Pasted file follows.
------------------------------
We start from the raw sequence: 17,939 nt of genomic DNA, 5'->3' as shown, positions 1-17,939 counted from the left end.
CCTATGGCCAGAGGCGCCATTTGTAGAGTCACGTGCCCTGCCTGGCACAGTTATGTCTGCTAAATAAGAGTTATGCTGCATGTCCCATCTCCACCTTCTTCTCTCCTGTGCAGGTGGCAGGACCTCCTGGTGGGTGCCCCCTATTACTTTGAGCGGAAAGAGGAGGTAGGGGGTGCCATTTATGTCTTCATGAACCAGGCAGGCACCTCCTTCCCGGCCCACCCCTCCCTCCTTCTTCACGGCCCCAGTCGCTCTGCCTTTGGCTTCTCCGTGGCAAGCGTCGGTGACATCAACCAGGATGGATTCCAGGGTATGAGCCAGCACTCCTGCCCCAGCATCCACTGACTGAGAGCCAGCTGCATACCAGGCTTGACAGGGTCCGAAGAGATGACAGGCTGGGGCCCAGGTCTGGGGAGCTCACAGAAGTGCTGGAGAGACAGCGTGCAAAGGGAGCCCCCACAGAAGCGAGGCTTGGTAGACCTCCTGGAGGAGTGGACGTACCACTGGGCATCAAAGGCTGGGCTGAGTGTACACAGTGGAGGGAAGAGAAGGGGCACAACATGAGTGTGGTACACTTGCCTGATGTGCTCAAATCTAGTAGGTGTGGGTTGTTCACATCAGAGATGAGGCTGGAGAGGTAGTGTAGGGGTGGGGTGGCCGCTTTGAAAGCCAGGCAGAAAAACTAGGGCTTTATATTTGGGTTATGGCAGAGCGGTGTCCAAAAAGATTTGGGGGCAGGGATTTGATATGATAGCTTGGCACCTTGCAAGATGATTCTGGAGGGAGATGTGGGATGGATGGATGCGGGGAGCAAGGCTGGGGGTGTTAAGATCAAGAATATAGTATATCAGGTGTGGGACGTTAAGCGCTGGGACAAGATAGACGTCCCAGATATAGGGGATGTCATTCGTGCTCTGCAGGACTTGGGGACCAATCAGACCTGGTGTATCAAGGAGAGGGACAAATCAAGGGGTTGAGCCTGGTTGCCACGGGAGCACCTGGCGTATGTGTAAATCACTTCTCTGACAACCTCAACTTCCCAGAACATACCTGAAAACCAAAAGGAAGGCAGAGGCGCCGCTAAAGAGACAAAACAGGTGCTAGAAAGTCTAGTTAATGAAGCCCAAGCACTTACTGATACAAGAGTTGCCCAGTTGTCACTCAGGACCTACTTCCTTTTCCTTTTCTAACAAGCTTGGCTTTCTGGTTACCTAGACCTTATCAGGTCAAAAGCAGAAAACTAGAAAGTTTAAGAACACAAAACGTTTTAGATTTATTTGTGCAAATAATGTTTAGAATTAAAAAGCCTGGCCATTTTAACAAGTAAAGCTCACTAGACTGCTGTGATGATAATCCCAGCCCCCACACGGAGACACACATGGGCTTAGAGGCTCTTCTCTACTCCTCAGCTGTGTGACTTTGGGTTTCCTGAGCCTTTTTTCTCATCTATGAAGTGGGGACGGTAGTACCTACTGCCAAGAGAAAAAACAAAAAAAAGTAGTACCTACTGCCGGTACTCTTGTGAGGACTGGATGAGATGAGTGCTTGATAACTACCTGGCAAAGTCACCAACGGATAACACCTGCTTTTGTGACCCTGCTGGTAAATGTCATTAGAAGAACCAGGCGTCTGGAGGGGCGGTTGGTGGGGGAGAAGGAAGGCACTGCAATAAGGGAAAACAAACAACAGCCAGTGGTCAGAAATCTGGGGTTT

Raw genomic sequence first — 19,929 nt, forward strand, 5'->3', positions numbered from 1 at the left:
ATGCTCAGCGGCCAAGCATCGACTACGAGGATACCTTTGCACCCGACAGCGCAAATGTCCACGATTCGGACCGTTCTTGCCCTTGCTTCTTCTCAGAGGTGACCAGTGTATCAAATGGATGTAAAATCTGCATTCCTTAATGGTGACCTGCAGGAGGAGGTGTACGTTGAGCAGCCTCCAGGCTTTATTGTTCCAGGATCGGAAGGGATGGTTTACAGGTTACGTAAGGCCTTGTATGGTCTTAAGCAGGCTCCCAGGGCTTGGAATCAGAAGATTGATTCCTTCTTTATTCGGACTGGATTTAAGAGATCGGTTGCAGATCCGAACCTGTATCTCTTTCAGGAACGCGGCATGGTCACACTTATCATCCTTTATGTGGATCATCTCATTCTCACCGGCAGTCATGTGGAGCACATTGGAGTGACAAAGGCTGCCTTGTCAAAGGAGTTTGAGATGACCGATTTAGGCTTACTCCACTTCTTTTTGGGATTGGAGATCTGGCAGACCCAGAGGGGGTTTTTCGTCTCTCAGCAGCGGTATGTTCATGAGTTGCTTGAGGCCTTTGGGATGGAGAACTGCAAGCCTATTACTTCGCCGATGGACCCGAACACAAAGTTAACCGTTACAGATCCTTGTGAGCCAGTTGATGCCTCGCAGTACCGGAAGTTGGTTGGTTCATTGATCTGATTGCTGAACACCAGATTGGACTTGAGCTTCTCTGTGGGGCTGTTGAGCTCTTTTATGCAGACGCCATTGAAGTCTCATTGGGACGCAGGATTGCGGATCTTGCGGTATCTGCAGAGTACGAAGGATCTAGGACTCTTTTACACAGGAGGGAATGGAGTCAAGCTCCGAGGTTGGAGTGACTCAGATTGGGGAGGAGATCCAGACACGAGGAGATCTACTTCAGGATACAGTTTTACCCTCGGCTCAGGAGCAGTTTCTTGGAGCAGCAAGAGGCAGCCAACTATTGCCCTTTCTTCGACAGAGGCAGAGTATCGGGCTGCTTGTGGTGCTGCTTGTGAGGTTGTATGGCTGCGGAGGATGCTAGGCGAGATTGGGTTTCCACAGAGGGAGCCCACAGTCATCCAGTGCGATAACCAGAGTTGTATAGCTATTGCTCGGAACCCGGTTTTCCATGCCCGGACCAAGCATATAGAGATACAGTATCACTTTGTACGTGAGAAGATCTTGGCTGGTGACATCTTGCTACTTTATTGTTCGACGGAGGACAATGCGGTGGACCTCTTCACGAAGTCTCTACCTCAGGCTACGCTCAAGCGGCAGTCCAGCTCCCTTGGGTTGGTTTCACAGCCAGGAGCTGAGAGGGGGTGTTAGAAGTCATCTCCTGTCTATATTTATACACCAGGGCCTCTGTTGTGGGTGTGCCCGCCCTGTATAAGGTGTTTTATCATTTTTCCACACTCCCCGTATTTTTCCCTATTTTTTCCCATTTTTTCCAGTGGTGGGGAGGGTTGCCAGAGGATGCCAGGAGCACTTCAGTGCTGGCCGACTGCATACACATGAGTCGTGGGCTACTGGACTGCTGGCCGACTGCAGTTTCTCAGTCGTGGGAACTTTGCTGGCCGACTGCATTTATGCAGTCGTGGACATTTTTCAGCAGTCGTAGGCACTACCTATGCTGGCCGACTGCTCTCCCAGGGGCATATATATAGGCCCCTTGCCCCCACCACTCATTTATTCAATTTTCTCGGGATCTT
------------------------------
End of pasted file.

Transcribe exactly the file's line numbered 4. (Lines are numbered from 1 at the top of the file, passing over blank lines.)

ATGCTCAGCGGCCAAGCATCGACTACGAGGATACCTTTGCACCCGACAGCGCAAATGTCCACGATTCGGACCGTTCTTGCCCTTGCTTCTTCTCAGAGGTGACCAGTGTATCAAATGGATGTAAAATCTGCATTCCTTAATGGTGACCTGCAGGAGGAGGTGTACGTTGAGCAGCCTCCAGGCTTTATTGTTCCAGGATCGGAAGGGATGGTTTACAGGTTACGTAAGGCCTTGTATGGTCTTAAGCAGGCTCCCAGGGCTTGGAATCAGAAGATTGATTCCTTCTTTATTCGGACTGGATTTAAGAGATCGGTTGCAGATCCGAACCTGTATCTCTTTCAGGAACGCGGCATGGTCACACTTATCATCCTTTATGTGGATCATCTCATTCTCACCGGCAGTCATGTGGAGCACATTGGAGTGACAAAGGCTGCCTTGTCAAAGGAGTTTGAGATGACCGATTTAGGCTTACTCCACTTCTTTTTGGGATTGGAGATCTGGCAGACCCAGAGGGGGTTTTTCGTCTCTCAGCAGCGGTATGTTCATGAGTTGCTTGAGGCCTTTGGGATGGAGAACTGCAAGCCTATTACTTCGCCGATGGACCCGAACACAAAGTTAACCGTTACAGATCCTTGTGAGCCAGTTGATGCCTCGCAGTACCGGAAGTTGGTTGGTTCATTGATCTGATTGCTGAACACCAGATTGGACTTGAGCTTCTCTGTGGGGCTGTTGAGCTCTTTTATGCAGACGCCATTGAAGTCTCATTGGGACGCAGGATTGCGGATCTTGCGGTATCTGCAGAGTACGAAGGATCTAGGACTCTTTTACACAGGAGGGAATGGAGTCAAGCTCCGAGGTTGGAGTGACTCAGATTGGGGAGGAGATCCAGACACGAGGAGATCTACTTCAGGATACAGTTTTACCCTCGGCTCAGGAGCAGTTTCTTGGAGCAGCAAGAGGCAGCCAACTATTGCCCTTTCTTCGACAGAGGCAGAGTATCGGGCTGCTTGTGGTGCTGCTTGTGAGGTTGTATGGCTGCGGAGGATGCTAGGCGAGATTGGGTTTCCACAGAGGGAGCCCACAGTCATCCAGTGCGATAACCAGAGTTGTATAGCTATTGCTCGGAACCCGGTTTTCCATGCCCGGACCAAGCATATAGAGATACAGTATCACTTTGTACGTGAGAAGATCTTGGCTGGTGACATCTTGCTACTTTATTGTTCGACGGAGGACAATGCGGTGGACCTCTTCACGAAGTCTCTACCTCAGGCTACGCTCAAGCGGCAGTCCAGCTCCCTTGGGTTGGTTTCACAGCCAGGAGCTGAGAGGGGGTGTTAGAAGTCATCTCCTGTCTATATTTATACACCAGGGCCTCTGTTGTGGGTGTGCCCGCCCTGTATAAGGTGTTTTATCATTTTTCCACACTCCCCGTATTTTTCCCTATTTTTTCCCATTTTTTCCAGTGGTGGGGAGGGTTGCCAGAGGATGCCAGGAGCACTTCAGTGCTGGCCGACTGCATACACATGAGTCGTGGGCTACTGGACTGCTGGCCGACTGCAGTTTCTCAGTCGTGGGAACTTTGCTGGCCGACTGCATTTATGCAGTCGTGGACATTTTTCAGCAGTCGTAGGCACTACCTATGCTGGCCGACTGCTCTCCCAGGGGCATATATATAGGCCCCTTGCCCCCACCACTCATTTATTCAATTTTCTCGGGATCTT